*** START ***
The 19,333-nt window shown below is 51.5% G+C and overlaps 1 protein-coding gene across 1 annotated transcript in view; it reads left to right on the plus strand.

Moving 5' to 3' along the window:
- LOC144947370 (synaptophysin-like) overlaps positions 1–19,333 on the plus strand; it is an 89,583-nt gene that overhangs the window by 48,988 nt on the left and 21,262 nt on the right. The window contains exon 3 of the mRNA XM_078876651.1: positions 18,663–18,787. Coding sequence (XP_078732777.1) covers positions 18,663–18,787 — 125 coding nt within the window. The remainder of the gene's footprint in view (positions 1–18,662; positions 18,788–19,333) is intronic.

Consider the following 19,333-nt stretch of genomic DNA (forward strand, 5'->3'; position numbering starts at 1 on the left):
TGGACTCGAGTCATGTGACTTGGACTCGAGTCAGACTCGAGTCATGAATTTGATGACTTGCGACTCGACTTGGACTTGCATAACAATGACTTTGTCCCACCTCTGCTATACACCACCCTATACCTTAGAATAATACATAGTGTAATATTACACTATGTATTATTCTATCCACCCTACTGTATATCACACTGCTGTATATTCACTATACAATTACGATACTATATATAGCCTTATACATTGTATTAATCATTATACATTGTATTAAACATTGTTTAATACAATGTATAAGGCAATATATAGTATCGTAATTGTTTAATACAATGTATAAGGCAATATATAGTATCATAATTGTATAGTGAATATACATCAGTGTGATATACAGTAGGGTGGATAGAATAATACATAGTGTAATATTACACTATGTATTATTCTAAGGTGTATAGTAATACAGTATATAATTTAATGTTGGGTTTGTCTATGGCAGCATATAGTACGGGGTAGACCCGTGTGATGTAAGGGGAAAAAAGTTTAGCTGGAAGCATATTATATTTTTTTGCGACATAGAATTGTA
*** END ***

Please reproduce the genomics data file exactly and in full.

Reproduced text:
The 19,333-nt window shown below is 51.5% G+C and overlaps 1 protein-coding gene across 1 annotated transcript in view; it reads left to right on the plus strand.

Moving 5' to 3' along the window:
- LOC144947370 (synaptophysin-like) overlaps positions 1–19,333 on the plus strand; it is an 89,583-nt gene that overhangs the window by 48,988 nt on the left and 21,262 nt on the right. The window contains exon 3 of the mRNA XM_078876651.1: positions 18,663–18,787. Coding sequence (XP_078732777.1) covers positions 18,663–18,787 — 125 coding nt within the window. The remainder of the gene's footprint in view (positions 1–18,662; positions 18,788–19,333) is intronic.

Consider the following 19,333-nt stretch of genomic DNA (forward strand, 5'->3'; position numbering starts at 1 on the left):
TGGACTCGAGTCATGTGACTTGGACTCGAGTCAGACTCGAGTCATGAATTTGATGACTTGCGACTCGACTTGGACTTGCATAACAATGACTTTGTCCCACCTCTGCTATACACCACCCTATACCTTAGAATAATACATAGTGTAATATTACACTATGTATTATTCTATCCACCCTACTGTATATCACACTGCTGTATATTCACTATACAATTACGATACTATATATAGCCTTATACATTGTATTAATCATTATACATTGTATTAAACATTGTTTAATACAATGTATAAGGCAATATATAGTATCGTAATTGTTTAATACAATGTATAAGGCAATATATAGTATCATAATTGTATAGTGAATATACATCAGTGTGATATACAGTAGGGTGGATAGAATAATACATAGTGTAATATTACACTATGTATTATTCTAAGGTGTATAGTAATACAGTATATAATTTAATGTTGGGTTTGTCTATGGCAGCATATAGTACGGGGTAGACCCGTGTGATGTAAGGGGAAAAAAGTTTAGCTGGAAGCATATTATATTTTTTTGCGACATAGAATTGTA